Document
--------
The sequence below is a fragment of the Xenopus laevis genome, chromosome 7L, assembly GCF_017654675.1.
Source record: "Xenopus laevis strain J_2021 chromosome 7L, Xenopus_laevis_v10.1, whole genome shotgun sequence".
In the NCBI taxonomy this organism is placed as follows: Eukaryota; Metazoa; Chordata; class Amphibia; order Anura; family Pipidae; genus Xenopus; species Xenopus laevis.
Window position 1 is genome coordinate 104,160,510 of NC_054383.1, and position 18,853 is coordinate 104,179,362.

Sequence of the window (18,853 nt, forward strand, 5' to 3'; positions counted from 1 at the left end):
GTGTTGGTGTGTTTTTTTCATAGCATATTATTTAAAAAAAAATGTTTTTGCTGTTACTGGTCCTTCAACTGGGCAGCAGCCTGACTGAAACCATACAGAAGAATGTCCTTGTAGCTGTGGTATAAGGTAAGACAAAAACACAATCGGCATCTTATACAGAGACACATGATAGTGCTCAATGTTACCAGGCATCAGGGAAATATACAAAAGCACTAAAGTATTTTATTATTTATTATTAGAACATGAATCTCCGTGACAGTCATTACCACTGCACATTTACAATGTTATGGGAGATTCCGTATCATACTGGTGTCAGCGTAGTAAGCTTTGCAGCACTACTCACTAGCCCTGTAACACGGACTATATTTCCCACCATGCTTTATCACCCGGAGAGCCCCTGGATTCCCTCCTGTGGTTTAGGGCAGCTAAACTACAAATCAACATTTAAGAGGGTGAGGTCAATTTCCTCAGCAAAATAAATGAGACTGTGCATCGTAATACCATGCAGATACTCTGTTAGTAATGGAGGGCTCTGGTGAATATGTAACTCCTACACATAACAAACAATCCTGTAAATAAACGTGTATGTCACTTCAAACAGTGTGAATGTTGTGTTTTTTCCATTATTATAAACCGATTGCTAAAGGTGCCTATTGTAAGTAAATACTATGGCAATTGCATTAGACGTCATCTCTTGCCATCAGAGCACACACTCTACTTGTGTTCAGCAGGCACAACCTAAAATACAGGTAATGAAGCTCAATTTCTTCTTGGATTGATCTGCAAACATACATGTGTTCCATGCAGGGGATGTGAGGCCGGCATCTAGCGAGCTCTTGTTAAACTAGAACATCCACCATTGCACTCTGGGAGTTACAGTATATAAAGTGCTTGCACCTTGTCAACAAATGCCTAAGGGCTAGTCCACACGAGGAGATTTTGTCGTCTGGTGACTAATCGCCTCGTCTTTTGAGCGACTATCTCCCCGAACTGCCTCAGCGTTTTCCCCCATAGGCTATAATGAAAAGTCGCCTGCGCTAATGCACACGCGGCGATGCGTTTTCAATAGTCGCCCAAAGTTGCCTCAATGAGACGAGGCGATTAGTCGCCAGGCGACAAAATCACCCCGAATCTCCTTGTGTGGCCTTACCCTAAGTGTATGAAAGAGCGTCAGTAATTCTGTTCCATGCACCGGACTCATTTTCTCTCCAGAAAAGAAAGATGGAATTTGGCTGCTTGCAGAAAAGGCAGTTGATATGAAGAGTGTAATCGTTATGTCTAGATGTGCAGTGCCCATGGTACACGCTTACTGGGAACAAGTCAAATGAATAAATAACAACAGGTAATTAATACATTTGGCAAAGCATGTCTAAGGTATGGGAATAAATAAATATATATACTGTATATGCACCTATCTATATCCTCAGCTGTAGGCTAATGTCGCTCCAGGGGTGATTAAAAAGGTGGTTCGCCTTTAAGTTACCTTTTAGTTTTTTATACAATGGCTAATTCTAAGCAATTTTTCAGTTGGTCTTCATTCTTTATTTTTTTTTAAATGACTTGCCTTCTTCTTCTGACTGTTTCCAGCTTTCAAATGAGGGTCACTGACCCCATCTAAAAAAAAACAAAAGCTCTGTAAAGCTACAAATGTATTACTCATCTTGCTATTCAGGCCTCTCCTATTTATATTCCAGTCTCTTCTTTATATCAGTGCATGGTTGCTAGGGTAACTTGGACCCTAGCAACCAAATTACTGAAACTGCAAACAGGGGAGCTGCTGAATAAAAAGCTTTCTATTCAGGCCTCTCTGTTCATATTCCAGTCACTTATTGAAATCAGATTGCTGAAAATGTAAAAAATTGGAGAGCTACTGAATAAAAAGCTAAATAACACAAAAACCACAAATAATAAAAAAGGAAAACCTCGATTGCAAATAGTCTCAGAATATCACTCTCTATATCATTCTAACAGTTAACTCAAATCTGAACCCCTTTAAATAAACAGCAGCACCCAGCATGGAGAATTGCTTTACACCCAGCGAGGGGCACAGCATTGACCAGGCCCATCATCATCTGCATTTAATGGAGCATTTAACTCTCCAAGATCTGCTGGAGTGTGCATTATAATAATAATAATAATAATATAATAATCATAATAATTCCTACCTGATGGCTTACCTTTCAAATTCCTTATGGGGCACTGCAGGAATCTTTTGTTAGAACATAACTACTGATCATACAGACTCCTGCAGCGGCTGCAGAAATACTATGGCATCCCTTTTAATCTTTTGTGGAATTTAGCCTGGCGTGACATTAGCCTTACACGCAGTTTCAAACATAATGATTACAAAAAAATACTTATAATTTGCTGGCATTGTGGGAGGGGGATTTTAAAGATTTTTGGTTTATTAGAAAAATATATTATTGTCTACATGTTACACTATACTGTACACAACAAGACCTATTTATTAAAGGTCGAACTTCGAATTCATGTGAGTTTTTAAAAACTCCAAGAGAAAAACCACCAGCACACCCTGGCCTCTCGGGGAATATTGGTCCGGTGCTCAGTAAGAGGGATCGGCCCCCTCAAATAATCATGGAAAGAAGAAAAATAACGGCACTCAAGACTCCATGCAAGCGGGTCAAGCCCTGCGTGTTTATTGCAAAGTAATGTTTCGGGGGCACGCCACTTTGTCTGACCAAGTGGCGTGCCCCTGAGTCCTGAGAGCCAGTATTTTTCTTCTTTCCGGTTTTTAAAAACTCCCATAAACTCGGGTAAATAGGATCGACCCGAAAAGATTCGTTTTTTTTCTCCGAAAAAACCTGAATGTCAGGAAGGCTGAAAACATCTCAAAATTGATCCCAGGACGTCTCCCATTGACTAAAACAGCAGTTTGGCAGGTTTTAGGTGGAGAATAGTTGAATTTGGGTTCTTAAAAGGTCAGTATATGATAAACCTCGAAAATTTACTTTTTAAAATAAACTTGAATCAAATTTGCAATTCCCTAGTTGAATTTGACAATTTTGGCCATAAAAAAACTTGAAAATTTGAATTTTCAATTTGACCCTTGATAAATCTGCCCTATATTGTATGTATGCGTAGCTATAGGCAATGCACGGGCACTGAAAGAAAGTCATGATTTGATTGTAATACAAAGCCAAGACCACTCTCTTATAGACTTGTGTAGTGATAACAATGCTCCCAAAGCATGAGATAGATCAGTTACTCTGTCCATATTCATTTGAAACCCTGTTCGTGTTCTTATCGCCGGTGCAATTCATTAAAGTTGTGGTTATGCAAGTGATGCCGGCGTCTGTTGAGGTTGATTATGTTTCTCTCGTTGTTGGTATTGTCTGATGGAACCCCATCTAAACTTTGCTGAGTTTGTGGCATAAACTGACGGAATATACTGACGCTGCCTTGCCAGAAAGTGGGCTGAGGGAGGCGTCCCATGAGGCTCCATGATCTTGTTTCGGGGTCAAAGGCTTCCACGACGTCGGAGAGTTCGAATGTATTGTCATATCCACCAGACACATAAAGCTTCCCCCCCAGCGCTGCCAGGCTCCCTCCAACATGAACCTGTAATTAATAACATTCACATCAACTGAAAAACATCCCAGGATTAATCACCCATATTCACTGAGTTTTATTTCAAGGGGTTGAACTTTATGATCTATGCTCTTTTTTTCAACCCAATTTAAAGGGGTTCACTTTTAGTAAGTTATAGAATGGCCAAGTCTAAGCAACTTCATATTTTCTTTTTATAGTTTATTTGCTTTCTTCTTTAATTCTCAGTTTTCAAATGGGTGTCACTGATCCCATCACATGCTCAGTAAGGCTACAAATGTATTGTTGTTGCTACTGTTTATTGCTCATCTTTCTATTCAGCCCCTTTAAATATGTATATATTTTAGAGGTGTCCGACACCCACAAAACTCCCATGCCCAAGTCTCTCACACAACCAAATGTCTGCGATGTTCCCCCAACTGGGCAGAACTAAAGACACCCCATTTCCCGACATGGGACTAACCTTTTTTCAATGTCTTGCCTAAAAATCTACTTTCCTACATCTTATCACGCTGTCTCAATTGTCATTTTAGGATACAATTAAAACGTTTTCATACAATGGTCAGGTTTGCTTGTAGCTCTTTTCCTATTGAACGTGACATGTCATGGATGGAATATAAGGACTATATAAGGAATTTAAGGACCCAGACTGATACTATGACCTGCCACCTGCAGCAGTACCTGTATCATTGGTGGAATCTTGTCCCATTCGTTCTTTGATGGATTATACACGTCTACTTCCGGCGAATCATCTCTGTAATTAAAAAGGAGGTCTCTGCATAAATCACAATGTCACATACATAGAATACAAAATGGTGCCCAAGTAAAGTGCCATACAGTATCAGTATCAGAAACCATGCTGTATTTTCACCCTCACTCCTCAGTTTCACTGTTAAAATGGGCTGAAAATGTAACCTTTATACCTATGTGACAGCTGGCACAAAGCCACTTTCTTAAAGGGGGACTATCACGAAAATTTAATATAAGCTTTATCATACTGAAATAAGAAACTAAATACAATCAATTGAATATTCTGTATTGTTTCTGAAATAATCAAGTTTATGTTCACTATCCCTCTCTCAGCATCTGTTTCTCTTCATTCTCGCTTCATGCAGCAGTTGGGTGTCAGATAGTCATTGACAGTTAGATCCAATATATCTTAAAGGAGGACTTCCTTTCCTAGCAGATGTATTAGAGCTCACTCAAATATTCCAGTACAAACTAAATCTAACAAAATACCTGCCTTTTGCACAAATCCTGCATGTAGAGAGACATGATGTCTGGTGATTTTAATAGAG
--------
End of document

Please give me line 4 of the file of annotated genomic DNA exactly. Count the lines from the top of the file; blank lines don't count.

Window position 1 is genome coordinate 104,160,510 of NC_054383.1, and position 18,853 is coordinate 104,179,362.